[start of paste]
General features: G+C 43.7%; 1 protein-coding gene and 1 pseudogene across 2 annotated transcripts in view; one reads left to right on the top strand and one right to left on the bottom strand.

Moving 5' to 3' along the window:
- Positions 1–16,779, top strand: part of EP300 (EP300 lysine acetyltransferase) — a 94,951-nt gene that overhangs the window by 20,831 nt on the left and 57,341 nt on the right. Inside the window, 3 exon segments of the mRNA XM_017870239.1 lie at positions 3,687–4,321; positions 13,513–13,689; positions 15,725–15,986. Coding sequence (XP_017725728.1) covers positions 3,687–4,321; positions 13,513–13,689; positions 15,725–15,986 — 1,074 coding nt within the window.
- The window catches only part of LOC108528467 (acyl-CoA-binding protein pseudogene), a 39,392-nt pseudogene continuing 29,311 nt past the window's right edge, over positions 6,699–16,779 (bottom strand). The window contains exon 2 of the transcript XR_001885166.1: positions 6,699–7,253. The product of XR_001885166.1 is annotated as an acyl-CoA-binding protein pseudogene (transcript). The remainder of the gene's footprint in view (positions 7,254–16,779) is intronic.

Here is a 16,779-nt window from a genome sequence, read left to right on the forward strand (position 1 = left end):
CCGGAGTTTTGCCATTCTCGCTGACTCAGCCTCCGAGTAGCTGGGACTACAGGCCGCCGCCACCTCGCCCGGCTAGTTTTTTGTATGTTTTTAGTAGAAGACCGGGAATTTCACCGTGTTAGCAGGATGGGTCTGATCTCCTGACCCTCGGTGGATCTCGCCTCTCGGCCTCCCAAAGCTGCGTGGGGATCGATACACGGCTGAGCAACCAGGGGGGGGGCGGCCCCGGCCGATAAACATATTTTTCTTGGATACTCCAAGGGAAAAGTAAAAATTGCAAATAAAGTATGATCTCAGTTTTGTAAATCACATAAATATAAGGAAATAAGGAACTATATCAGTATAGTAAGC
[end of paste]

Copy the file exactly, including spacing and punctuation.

General features: G+C 43.7%; 1 protein-coding gene and 1 pseudogene across 2 annotated transcripts in view; one reads left to right on the top strand and one right to left on the bottom strand.

Moving 5' to 3' along the window:
- Positions 1–16,779, top strand: part of EP300 (EP300 lysine acetyltransferase) — a 94,951-nt gene that overhangs the window by 20,831 nt on the left and 57,341 nt on the right. Inside the window, 3 exon segments of the mRNA XM_017870239.1 lie at positions 3,687–4,321; positions 13,513–13,689; positions 15,725–15,986. Coding sequence (XP_017725728.1) covers positions 3,687–4,321; positions 13,513–13,689; positions 15,725–15,986 — 1,074 coding nt within the window.
- The window catches only part of LOC108528467 (acyl-CoA-binding protein pseudogene), a 39,392-nt pseudogene continuing 29,311 nt past the window's right edge, over positions 6,699–16,779 (bottom strand). The window contains exon 2 of the transcript XR_001885166.1: positions 6,699–7,253. The product of XR_001885166.1 is annotated as an acyl-CoA-binding protein pseudogene (transcript). The remainder of the gene's footprint in view (positions 7,254–16,779) is intronic.

Here is a 16,779-nt window from a genome sequence, read left to right on the forward strand (position 1 = left end):
CCGGAGTTTTGCCATTCTCGCTGACTCAGCCTCCGAGTAGCTGGGACTACAGGCCGCCGCCACCTCGCCCGGCTAGTTTTTTGTATGTTTTTAGTAGAAGACCGGGAATTTCACCGTGTTAGCAGGATGGGTCTGATCTCCTGACCCTCGGTGGATCTCGCCTCTCGGCCTCCCAAAGCTGCGTGGGGATCGATACACGGCTGAGCAACCAGGGGGGGGGCGGCCCCGGCCGATAAACATATTTTTCTTGGATACTCCAAGGGAAAAGTAAAAATTGCAAATAAAGTATGATCTCAGTTTTGTAAATCACATAAATATAAGGAAATAAGGAACTATATCAGTATAGTAAGC